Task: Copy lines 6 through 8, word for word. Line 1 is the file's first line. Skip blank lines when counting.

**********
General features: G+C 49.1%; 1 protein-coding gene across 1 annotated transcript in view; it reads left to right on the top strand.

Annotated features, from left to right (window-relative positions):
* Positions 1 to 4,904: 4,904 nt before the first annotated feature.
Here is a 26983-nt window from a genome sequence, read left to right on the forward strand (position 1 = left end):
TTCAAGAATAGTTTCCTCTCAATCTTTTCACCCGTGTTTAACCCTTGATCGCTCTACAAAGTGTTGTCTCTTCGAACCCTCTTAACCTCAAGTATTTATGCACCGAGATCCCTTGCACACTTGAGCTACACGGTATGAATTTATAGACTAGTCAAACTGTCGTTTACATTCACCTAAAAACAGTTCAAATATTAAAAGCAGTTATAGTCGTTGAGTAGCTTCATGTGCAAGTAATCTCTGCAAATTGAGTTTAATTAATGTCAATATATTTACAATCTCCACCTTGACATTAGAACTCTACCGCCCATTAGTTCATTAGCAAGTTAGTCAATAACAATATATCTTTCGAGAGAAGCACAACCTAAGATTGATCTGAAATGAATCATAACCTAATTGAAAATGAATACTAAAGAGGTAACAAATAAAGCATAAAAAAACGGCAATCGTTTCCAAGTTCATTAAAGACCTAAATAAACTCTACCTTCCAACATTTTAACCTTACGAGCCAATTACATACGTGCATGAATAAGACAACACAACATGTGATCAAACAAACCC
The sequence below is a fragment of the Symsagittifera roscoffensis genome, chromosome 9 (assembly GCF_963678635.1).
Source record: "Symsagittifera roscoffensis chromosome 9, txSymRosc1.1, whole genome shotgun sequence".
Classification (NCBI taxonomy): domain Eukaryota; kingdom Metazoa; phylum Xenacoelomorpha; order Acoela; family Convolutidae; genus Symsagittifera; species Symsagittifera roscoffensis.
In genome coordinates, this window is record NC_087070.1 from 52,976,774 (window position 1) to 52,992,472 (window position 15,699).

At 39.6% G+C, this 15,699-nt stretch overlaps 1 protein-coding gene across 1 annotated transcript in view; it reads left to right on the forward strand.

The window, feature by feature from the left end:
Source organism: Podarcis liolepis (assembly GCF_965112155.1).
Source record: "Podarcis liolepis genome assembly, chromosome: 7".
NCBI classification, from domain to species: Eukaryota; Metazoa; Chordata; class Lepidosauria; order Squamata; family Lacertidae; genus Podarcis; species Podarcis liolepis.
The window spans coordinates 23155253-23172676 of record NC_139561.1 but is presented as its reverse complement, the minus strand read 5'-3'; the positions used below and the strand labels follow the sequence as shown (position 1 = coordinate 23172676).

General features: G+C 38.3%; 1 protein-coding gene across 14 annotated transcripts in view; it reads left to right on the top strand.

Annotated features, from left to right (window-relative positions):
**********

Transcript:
The sequence below is a fragment of the Symsagittifera roscoffensis genome, chromosome 9 (assembly GCF_963678635.1).
Source record: "Symsagittifera roscoffensis chromosome 9, txSymRosc1.1, whole genome shotgun sequence".
Classification (NCBI taxonomy): domain Eukaryota; kingdom Metazoa; phylum Xenacoelomorpha; order Acoela; family Convolutidae; genus Symsagittifera; species Symsagittifera roscoffensis.